• ITVI.USA
    14,959.950
    116.940
    0.8%
  • OTLT.USA
    2.933
    0.012
    0.4%
  • OTRI.USA
    19.350
    0.220
    1.2%
  • OTVI.USA
    14,926.910
    120.050
    0.8%
  • TSTOPVRPM.ATLPHL
    2.910
    -0.050
    -1.7%
  • TSTOPVRPM.CHIATL
    3.790
    0.080
    2.2%
  • TSTOPVRPM.DALLAX
    1.460
    0.170
    13.2%
  • TSTOPVRPM.LAXDAL
    3.740
    0.020
    0.5%
  • TSTOPVRPM.PHLCHI
    2.270
    0.030
    1.3%
  • TSTOPVRPM.LAXSEA
    4.150
    -0.010
    -0.2%
  • WAIT.USA
    131.000
    -2.000
    -1.5%
  • ITVI.USA
    14,959.950
    116.940
    0.8%
  • OTLT.USA
    2.933
    0.012
    0.4%
  • OTRI.USA
    19.350
    0.220
    1.2%
  • OTVI.USA
    14,926.910
    120.050
    0.8%
  • TSTOPVRPM.ATLPHL
    2.910
    -0.050
    -1.7%
  • TSTOPVRPM.CHIATL
    3.790
    0.080
    2.2%
  • TSTOPVRPM.DALLAX
    1.460
    0.170
    13.2%
  • TSTOPVRPM.LAXDAL
    3.740
    0.020
    0.5%
  • TSTOPVRPM.PHLCHI
    2.270
    0.030
    1.3%
  • TSTOPVRPM.LAXSEA
    4.150
    -0.010
    -0.2%
  • WAIT.USA
    131.000
    -2.000
    -1.5%
InsightsNewsWeather and Critical Events

Weekend snowstorm barreling toward Northwest

Blizzard conditions possible from Rockies to Plains

Truckers will face another Northwest storm as heavy snow spreads across several states this weekend.


Related: 5 states with toughest chain laws for truckers


The region has seen numerous storms this fall, leading to record rainfall and devastating flooding in northern Washington and portions of British Columbia. Flooding issues may continue as lower elevations and valleys receive more wet weather.

Friday and Saturday

Truckers will hit the most treacherous travel Friday night and Saturday in the high elevations of the Cascades and northern Rockies.

The bulk of the snow will pile up in western Montana, with 6 to 12 inches above 5,000

feet, including over Marias Pass on U.S. Highway 2. Winds could gust as high as 40 mph, reducing visibility due to blowing snow.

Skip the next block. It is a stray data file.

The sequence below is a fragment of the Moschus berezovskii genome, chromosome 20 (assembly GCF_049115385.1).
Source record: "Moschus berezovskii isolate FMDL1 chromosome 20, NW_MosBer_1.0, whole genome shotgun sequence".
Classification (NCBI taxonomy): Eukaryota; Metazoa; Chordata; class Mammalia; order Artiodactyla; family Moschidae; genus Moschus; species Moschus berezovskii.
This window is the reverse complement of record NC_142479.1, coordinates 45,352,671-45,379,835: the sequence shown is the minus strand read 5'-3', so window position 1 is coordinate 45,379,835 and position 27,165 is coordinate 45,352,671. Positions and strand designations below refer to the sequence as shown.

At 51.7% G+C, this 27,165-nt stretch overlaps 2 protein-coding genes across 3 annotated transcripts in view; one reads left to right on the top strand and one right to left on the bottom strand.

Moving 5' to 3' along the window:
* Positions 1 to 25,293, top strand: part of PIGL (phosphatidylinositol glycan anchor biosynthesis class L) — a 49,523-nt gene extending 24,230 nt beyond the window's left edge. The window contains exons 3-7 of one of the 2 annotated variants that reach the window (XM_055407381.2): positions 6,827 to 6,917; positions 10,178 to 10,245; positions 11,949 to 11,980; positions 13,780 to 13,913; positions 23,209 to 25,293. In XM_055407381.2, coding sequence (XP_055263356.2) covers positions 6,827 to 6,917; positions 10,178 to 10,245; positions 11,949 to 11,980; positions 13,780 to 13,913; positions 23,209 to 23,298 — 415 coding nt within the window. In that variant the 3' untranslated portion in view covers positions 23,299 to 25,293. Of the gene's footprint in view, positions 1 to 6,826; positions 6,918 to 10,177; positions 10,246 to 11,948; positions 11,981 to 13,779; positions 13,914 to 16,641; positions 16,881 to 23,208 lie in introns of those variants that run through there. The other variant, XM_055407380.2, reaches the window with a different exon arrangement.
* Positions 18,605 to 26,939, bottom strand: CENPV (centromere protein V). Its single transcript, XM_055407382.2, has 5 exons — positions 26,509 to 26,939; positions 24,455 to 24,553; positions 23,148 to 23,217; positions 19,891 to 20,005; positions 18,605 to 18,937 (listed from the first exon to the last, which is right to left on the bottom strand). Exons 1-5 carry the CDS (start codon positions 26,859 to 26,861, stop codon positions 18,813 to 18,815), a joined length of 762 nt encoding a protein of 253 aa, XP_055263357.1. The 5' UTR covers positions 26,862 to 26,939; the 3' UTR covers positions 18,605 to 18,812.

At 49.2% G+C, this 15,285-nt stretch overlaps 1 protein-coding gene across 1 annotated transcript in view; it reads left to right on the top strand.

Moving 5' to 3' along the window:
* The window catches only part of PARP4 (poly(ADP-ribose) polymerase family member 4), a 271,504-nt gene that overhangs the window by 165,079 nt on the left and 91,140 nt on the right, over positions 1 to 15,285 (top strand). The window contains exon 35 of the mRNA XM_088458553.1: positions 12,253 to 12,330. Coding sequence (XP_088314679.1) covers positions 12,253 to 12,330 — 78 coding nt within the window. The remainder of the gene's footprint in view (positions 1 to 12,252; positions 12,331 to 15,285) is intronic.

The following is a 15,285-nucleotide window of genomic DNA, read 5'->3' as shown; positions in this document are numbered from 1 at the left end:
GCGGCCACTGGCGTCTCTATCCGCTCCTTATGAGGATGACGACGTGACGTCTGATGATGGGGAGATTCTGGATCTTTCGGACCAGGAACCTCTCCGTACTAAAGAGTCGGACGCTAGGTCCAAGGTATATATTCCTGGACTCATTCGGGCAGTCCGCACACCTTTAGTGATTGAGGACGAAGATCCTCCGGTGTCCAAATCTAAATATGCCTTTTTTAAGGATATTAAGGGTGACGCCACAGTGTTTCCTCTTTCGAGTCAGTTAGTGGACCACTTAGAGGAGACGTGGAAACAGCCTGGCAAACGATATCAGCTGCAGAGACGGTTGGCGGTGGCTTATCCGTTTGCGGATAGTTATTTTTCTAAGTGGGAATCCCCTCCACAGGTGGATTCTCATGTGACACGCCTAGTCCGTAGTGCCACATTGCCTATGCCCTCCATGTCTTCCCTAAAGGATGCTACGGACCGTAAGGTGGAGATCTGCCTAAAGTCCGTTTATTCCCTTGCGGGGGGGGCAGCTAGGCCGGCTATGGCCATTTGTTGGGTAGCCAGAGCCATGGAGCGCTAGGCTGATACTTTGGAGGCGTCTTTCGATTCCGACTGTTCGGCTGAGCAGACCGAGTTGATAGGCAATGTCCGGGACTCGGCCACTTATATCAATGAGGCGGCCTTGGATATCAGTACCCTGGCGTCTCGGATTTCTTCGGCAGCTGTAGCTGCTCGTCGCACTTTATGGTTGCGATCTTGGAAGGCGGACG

Parts of northeastern Montana could see up to 8 inches of snow, with lighter amounts of 2 to 5 inches in other areas of northern and eastern Montana.

The National Weather Service has issued various winter weather alerts for all of the previously mentioned places. The weather may also be rough in northern Idaho and the Washington Cascades, however the NWS didn’t have any alerts posted in these areas as of Friday morning. This could change throughout the day.

(Map: FreightWaves SONAR Critical Events and radar, Dec. 3, 2021, 8 a.m. ET. To learn more about FreightWaves SONAR, click here.)

Saturday and Sunday

Snow will head to North Dakota and the Upper Midwest from Saturday afternoon through Sunday, with winter storm watches in effect. Look for snow totals of 4 to 8 inches, mainly north of Interstate 94 from North Dakota to far northern Wisconsin. Gusty winds will produce periods of blizzard and whiteout conditions.


Related: Record fall rain slams Pacific Northwest


Major lanes of concern

• Interstate 29 from north of Fargo, North Dakota, to the U.S.-Canada border.
• Interstate 35 from Duluth to Moses Lake, Minnesota.
• Interstate 94 in Glendive, Montana.
• U.S. Highway 2 from Summit, Montana, to Ironwood, Michigan.

Click here for more FreightWaves articles by Nick Austin.

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Nick Austin, Director of Weather Analytics and Senior Meteorologist

In his 20 years of on-air experience, Nick has worked on air at WBBJ-TV and WRCB-TV forecasting weather and reporting on weather from the field. He received his Bachelor of Science in Meteorology from Florida State University, as well as a Bachelor of Science in Management from the Georgia Institute of Technology. Nick is a member of the American Meteorological Society and National Weather Association. As a member of the weather team at WBBJ-TV in Jackson, Tennessee, Nick was nominated for a Mid-South Emmy for live coverage of a major tornado outbreak in February 2008. As part of the weather team at WRCB-TV in Chattanooga, Tennessee, Nick shared the Chattanooga Times-Free Press Best of the Best award for “Best Weather Team” eight consecutive years.